K-162 Papa Class SSGN
Yankee Notch Class
The Yankee class was the largest class of ballistic missile submarines (SSBN) ever built, with 34 boats, one of which sank due to a missile fire. However, they were built in the mid 60’s and the limitations put on the number of submarine launched ballistic missiles (SLBM) in the Strategic Arms Limitation Talks (SALT I) treaty meant that as new SSBNs were produced the older ones needed to be retired. The Soviets felt that the Yankee class had years of service left in the basic design so they proceeded to convert many of them: 16 became SSNs (retired by 94), two became sonar testbed platforms (Yankee Pod and Yankee Big Nose), one was converted to be a mothership for the Paltus-class mini-submarines (Yankee Stretch), one as a testbed for a cancel missile project (Yankee Sidecar), and four (six planned) were converted to SSGNs – the Yankee Notch or Grusha class. In Northern Fury all six Yankee Notch were converted and they each carry 40 conventional or nuclear tipped SS-N-21.
Echo II class
These obsolete and accident prone boats are considered ‘First Generation’ SSGNs. The preceding Echo I class were all retired by 1994 but all surviving Echo IIs remain active in the Northern Fury campaign. These boats must surface to launch their missiles, and must remain in that vulnerable state until the missiles receive mid-course guidance updates – up to 20 minutes. Modern submariners would consider this as suicidal. These boats have gone through a series of upgrades to carry more modern missiles, the original boats carried eight SS-N-3a "Shaddock" anti-ship missiles, 14 were converted to carry the P-500 Bazalt SS-N-12 "Sandbox", and of five of these (3 historically) were converted to the improved P-1000 version with a better radar and extended range. Of the 29 boats, one has been sunk in a collision but there have been 13 major collisions, fires, or reactor accidents involving these boats. Three boats had been converted to receive targeting data directly from satellites, and historically, one of the boats was converted to support divers and Special Forces, in Northern Fury four of the original boats have undergone this conversion.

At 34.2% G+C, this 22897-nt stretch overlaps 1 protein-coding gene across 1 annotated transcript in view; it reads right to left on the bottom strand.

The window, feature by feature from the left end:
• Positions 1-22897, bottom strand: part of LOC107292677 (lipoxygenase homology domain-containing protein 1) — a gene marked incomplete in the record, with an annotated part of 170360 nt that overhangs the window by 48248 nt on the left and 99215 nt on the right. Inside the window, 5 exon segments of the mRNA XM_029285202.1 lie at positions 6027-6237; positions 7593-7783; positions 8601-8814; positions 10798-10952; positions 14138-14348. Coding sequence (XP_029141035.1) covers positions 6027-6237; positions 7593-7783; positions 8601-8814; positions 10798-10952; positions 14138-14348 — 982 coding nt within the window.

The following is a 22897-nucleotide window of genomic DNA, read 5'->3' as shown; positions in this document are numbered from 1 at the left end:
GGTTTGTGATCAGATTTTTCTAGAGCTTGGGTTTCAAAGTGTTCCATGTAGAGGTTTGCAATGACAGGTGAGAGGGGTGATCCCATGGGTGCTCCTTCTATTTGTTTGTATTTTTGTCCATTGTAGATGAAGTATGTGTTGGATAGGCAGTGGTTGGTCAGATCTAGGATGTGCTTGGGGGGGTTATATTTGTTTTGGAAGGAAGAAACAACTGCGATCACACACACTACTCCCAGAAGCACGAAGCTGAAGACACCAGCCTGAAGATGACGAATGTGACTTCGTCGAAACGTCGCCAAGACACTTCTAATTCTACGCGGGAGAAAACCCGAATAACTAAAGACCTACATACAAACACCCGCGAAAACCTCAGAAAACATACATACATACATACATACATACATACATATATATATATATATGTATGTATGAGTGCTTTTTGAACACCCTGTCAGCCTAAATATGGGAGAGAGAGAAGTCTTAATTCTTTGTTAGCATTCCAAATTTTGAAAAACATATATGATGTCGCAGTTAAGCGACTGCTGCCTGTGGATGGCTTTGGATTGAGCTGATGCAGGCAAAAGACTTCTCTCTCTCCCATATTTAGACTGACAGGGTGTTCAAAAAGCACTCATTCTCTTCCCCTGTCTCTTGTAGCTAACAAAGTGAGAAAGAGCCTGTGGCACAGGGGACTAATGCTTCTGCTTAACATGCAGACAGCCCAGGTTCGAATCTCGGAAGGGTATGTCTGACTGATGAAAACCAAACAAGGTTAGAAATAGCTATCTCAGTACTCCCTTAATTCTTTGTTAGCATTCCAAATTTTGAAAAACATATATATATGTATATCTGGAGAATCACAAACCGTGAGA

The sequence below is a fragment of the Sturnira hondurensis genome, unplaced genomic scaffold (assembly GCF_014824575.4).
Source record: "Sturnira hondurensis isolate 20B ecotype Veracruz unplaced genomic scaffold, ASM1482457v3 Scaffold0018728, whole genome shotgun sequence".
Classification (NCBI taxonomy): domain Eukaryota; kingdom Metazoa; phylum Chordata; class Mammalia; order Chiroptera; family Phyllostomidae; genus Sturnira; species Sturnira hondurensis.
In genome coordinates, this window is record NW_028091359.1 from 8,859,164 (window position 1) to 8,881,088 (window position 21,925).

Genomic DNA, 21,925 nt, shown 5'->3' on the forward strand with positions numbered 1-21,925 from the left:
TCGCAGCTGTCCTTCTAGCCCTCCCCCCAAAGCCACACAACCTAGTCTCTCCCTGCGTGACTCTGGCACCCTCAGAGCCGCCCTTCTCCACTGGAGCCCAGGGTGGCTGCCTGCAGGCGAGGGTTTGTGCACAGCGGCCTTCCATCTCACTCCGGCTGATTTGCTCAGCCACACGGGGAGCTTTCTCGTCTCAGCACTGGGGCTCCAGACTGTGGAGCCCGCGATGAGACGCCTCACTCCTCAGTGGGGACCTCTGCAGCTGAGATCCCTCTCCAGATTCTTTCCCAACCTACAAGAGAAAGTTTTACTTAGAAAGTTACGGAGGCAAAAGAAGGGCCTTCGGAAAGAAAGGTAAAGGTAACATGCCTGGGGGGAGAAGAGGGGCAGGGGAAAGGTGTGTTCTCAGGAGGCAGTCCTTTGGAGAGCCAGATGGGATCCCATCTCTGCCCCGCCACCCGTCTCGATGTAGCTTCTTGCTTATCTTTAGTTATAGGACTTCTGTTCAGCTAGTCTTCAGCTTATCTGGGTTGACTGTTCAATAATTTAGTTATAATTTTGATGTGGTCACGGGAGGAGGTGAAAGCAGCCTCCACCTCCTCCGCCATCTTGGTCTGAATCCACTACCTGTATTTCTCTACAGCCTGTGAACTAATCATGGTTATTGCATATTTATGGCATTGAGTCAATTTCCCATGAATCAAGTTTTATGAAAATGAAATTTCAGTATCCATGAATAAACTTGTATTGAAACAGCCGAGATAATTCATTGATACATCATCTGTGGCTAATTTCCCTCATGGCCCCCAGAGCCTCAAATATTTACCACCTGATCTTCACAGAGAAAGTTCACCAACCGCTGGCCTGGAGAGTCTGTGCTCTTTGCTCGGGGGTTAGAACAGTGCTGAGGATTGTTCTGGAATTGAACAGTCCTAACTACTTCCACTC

|Echo II ST||K-1||Northern||Sat Tgt|
|Echo II M||K-127||Northern||P-500|
|K-10||Sunk in collision, 1982|
|Echo II ST||K-22||Krasnovardeets||Northern||Sat Tgt|
|Echo II M||K-428||Pacific||P-500|
|K-431||Northern||Reactor accident, Reserve|
|Echo II M||K-134||Kefal||Northern||P-500|
|Echo II ST||K-35||Northern||Sat Tgt|
|Echo II SOF||K-47||Northern||SOF|
|Echo II MKV||K-48||Northern||P-1000|
|Echo II M||K-557||Northern||P-500|
|Echo II MKV||K-74||Northern||P-1000|
|Echo II SOF||K-86||Northern||SOF|
|Echo II M||K-90||Pacific||P-500|
|Echo II SOF||K-94||Pacific||SOF|
|Echo II M||K-144||Pacific||P-500|
|Echo II MKV||K-108||Northern||P-1000|
|K-116||Pacific||Reactor accident, Reserve|
|Echo II M||K-125||Northern||P-500|
|Echo II MKV||K-128||Pacific||P-1000|
|Echo II M||K-135||Northern||P-500|
|Echo II SOF||K-166||Pacific||SOF|
|Echo II M||K-172||Northern||P-500|
|Echo II MKV||K-184||Pacific||P-1000|
|K-192||Pacific||Reactor accident, Reserve|
Juliett Class SSG
This class of 16 conventionally powered boats are the only SSG remaining in service, all of the Whiskey class conversions have been retired. Built to compensate for the slow design and construction of the Echo I and II classes, the Julietts are well past their prime and historically were all stricken between 1991 and 1994. They are able to fire Four SS-N-3 Shaddock (P-6) from the surface only.